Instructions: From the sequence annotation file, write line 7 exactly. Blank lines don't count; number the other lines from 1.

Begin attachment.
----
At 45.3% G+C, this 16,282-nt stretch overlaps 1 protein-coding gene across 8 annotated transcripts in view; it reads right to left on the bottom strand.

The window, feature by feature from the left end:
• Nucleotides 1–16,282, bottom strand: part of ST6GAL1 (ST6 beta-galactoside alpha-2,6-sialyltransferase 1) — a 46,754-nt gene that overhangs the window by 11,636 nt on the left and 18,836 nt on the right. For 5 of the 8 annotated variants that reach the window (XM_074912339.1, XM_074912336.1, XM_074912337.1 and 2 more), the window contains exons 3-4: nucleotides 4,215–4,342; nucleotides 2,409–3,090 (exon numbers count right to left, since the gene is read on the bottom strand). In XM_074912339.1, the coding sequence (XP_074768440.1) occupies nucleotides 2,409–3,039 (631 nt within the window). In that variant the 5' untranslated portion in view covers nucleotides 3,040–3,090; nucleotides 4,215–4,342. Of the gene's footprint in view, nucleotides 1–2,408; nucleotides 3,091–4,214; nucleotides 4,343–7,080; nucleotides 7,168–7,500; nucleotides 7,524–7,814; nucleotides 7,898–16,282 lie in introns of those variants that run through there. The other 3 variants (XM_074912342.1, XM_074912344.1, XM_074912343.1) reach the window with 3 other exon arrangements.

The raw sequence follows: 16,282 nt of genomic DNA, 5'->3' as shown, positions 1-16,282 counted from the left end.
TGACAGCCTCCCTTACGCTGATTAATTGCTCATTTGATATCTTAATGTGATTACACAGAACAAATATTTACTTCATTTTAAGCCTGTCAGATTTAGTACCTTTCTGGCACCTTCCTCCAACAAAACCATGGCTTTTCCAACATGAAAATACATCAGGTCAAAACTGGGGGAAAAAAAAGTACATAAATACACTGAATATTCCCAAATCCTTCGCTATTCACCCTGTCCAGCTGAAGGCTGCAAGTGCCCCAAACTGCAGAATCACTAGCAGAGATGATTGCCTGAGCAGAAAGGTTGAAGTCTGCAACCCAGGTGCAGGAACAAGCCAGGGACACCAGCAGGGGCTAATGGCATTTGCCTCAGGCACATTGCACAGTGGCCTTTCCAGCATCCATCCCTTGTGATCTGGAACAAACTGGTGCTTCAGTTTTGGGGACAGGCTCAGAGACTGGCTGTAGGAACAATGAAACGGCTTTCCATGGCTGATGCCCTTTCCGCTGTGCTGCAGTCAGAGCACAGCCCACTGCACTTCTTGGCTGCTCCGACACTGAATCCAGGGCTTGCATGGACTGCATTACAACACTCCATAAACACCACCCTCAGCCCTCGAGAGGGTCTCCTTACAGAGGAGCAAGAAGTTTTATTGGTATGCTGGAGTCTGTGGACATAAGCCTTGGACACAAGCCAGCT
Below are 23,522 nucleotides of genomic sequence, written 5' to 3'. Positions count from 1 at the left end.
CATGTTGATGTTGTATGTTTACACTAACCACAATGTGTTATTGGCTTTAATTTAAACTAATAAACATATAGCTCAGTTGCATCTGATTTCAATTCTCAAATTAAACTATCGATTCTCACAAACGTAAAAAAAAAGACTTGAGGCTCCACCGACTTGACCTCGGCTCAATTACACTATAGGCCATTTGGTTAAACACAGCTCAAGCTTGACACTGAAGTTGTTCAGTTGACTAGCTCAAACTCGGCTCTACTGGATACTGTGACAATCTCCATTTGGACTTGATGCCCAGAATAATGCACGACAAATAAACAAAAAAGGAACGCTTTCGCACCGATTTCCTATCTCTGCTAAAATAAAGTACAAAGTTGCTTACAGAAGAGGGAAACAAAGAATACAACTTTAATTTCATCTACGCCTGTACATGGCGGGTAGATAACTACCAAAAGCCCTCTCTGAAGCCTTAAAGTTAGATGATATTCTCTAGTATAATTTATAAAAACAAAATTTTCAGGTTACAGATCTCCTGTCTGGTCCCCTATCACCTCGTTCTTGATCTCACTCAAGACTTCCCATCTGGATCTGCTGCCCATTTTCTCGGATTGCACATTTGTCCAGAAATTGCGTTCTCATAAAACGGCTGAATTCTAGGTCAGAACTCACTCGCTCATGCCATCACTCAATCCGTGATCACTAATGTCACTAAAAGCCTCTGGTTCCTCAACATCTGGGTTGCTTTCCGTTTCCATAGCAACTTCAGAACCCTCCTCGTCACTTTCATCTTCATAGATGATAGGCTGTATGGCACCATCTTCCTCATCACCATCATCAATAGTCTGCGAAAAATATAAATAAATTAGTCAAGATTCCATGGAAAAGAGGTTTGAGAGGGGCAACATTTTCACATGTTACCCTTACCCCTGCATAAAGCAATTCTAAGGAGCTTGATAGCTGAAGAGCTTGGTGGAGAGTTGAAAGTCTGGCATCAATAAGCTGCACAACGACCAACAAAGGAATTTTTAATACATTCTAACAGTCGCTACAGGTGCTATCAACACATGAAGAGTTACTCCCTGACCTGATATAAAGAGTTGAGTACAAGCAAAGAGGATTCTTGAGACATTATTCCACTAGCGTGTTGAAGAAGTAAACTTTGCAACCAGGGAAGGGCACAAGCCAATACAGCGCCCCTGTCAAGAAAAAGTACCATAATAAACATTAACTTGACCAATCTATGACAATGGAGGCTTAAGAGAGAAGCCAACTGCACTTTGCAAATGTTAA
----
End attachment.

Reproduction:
CATGTTGATGTTGTATGTTTACACTAACCACAATGTGTTATTGGCTTTAATTTAAACTAATAAACATATAGCTCAGTTGCATCTGATTTCAATTCTCAAATTAAACTATCGATTCTCACAAACGTAAAAAAAAAGACTTGAGGCTCCACCGACTTGACCTCGGCTCAATTACACTATAGGCCATTTGGTTAAACACAGCTCAAGCTTGACACTGAAGTTGTTCAGTTGACTAGCTCAAACTCGGCTCTACTGGATACTGTGACAATCTCCATTTGGACTTGATGCCCAGAATAATGCACGACAAATAAACAAAAAAGGAACGCTTTCGCACCGATTTCCTATCTCTGCTAAAATAAAGTACAAAGTTGCTTACAGAAGAGGGAAACAAAGAATACAACTTTAATTTCATCTACGCCTGTACATGGCGGGTAGATAACTACCAAAAGCCCTCTCTGAAGCCTTAAAGTTAGATGATATTCTCTAGTATAATTTATAAAAACAAAATTTTCAGGTTACAGATCTCCTGTCTGGTCCCCTATCACCTCGTTCTTGATCTCACTCAAGACTTCCCATCTGGATCTGCTGCCCATTTTCTCGGATTGCACATTTGTCCAGAAATTGCGTTCTCATAAAACGGCTGAATTCTAGGTCAGAACTCACTCGCTCATGCCATCACTCAATCCGTGATCACTAATGTCACTAAAAGCCTCTGGTTCCTCAACATCTGGGTTGCTTTCCGTTTCCATAGCAACTTCAGAACCCTCCTCGTCACTTTCATCTTCATAGATGATAGGCTGTATGGCACCATCTTCCTCATCACCATCATCAATAGTCTGCGAAAAATATAAATAAATTAGTCAAGATTCCATGGAAAAGAGGTTTGAGAGGGGCAACATTTTCACATGTTACCCTTACCCCTGCATAAAGCAATTCTAAGGAGCTTGATAGCTGAAGAGCTTGGTGGAGAGTTGAAAGTCTGGCATCAATAAGCTGCACAACGACCAACAAAGGAATTTTTAATACATTCTAACAGTCGCTACAGGTGCTATCAACACATGAAGAGTTACTCCCTGACCTGATATAAAGAGTTGAGTACAAGCAAAGAGGATTCTTGAGACATTATTCCACTAGCGTGTTGAAGAAGTAAACTTTGCAACCAGGGAAGGGCACAAGCCAATACAGCGCCCCTGTCAAGAAAAAGTACCATAATAAACATTAACTTGACCAATCTATGACAATGGAGGCTTAAGAGAGAAGCCAACTGCACTTTGCAAATGTTAA